We set off, much like Rue from District 11, secretly following a group that looked like they knew what they were doing. It took awhile to find what we thought and hoped The Narrows would look like. I questioned if we were going the right direction. With slight assurance, we trekked onward. The sights captivated me.
Now, for me something like The Narrows, blows my mind. The twisting turning canyon, the changing trees, the way the light reflects off of the canyon walls, all of it. Once in the canyon it felt like God was writing me a love letter with the beauty of His creation. The canyon walls glistened in the sun. Their colorful striations waving along the towering canyons that seemed to encircle us. Realizing we had not seen any of the campsites knowing it would eventually get dark, we began to pick up our pace fearing walking through the river, where mind you we may have to swim with our backpacks, in the dark would probably prove no fun.
Then it happened. Because we planned to hike the West Rim we did very little research about what to expect. You can imagine my surprise when I realized the river became a waterfall and we were at the top. It dropped about 12 feet. I will not lie to you, I panicked, a lot. Eventually we read the map and discovered that a path went down on the left. This moment resonated with me. Traipsing through The Narrows mirrored walking with Christ.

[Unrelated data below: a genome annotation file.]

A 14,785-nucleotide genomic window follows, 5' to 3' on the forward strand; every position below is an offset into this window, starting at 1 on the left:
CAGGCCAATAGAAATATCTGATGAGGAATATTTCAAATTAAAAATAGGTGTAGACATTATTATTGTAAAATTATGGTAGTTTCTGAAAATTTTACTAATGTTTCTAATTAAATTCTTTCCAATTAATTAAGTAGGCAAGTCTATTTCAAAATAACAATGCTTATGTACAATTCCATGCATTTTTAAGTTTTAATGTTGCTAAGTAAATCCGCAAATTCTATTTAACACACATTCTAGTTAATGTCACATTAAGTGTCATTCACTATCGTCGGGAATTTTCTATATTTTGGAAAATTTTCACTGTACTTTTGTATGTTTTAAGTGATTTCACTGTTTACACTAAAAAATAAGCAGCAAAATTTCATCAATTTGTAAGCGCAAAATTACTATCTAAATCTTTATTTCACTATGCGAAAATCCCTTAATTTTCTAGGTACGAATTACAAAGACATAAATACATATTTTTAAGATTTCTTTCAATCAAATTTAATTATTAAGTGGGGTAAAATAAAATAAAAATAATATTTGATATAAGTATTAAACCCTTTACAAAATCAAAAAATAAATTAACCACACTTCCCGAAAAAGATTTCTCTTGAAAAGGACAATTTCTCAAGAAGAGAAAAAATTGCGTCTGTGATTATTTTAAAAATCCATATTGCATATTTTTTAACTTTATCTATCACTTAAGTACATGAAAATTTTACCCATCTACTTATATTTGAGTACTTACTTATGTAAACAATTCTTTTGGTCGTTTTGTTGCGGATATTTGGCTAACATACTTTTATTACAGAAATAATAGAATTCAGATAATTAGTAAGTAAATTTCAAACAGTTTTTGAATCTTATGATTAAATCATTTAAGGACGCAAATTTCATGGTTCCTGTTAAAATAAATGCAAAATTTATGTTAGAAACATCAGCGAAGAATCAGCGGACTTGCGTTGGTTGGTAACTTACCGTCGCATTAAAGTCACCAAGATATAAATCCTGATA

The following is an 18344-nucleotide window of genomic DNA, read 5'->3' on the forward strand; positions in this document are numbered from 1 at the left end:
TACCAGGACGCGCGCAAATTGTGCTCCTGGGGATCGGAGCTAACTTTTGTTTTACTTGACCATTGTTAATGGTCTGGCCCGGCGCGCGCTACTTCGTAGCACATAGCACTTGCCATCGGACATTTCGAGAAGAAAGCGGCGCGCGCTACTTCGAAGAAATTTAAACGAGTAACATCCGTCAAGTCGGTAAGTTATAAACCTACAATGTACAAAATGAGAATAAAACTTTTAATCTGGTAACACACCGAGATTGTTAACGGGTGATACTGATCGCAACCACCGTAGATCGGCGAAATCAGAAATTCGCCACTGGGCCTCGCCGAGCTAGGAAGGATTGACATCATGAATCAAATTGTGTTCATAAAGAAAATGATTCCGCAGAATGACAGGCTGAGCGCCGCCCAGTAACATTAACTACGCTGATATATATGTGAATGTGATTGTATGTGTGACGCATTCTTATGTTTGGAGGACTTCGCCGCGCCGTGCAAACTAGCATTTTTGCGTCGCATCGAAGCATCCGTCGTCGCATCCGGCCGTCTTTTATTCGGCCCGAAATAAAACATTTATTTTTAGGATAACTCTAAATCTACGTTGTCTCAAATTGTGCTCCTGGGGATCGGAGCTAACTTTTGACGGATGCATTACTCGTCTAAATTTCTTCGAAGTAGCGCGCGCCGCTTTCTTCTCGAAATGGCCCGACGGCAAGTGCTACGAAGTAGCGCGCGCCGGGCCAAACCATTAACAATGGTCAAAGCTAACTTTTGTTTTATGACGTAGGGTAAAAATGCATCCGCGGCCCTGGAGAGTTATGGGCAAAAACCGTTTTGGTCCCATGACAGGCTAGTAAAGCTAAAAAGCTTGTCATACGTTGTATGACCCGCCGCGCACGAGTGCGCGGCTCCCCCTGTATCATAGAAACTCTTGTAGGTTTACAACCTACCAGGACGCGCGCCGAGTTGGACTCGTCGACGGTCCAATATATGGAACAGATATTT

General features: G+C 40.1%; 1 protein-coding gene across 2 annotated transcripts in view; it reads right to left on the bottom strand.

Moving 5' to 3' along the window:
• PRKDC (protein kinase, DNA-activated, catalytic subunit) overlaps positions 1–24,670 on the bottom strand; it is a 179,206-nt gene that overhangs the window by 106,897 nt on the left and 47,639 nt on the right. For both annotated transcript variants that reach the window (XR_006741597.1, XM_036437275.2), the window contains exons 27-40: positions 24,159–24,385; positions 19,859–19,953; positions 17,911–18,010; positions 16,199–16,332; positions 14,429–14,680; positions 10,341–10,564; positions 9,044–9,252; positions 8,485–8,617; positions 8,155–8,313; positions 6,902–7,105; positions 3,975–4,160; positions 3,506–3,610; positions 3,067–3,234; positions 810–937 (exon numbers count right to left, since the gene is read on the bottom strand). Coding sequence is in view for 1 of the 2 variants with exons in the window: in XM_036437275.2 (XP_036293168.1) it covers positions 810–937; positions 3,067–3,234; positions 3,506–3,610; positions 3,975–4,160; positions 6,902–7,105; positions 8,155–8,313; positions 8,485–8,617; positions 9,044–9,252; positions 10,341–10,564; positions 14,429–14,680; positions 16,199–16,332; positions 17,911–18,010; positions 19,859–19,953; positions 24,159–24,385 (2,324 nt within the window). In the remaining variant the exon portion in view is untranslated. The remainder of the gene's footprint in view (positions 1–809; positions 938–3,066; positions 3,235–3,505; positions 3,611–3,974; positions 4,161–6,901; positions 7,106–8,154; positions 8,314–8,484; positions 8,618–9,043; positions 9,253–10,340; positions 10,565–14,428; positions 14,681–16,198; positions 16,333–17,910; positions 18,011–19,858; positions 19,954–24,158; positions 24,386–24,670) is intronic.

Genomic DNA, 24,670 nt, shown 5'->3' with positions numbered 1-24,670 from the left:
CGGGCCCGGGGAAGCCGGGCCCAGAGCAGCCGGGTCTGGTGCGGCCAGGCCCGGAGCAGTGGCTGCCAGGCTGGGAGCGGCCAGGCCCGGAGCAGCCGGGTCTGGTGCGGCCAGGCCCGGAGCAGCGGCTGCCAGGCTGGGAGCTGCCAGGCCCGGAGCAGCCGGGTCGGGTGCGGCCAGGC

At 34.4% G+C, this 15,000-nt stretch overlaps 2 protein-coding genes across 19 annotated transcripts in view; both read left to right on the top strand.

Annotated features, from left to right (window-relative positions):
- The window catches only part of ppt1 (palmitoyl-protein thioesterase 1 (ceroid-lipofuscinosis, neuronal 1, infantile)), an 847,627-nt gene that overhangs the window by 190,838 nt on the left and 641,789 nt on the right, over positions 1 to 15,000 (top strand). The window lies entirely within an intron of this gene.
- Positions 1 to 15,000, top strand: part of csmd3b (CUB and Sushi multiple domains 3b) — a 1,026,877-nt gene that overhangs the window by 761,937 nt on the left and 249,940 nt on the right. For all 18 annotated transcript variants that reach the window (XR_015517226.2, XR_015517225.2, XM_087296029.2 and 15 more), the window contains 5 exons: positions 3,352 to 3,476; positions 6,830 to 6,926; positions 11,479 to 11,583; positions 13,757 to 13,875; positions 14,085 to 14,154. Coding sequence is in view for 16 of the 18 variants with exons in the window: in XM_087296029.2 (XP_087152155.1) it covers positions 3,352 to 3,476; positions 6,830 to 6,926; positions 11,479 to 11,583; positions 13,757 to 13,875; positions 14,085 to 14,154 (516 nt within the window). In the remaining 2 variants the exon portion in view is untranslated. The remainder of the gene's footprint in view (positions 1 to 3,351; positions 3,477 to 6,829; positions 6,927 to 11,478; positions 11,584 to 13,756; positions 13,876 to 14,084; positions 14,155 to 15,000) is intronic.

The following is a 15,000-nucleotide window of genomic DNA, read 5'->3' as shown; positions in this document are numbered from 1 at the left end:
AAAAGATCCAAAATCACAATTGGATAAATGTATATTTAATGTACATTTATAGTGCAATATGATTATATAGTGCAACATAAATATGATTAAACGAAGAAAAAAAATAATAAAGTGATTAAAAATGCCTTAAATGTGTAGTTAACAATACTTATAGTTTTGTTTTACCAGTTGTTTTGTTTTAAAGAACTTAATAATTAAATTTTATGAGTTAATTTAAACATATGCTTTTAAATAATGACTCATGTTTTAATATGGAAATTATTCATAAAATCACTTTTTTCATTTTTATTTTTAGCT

Hiking The Narrows became this beautiful metaphor of what walking out a life with Christ should be. I did not know what to expect when I started and admittedly I let fear overcome me a bit, but I had heard from others that this hike promised incredible once in a lifetime sights. As The Narrows twists and turned the river ebbed and flowed. Sometimes I could walk on the high riverbank on solid ground, but others times I trudged slowly through the current on unstable rocks. At times I needed help navigating the rocks leaning heavily on others or my walking stick. At times I felt alone in the vast canyon taking up either the front or back of the line and other times we came upon other groups or large crowds. Every single place I looked it seemed God drew me deeper to Him.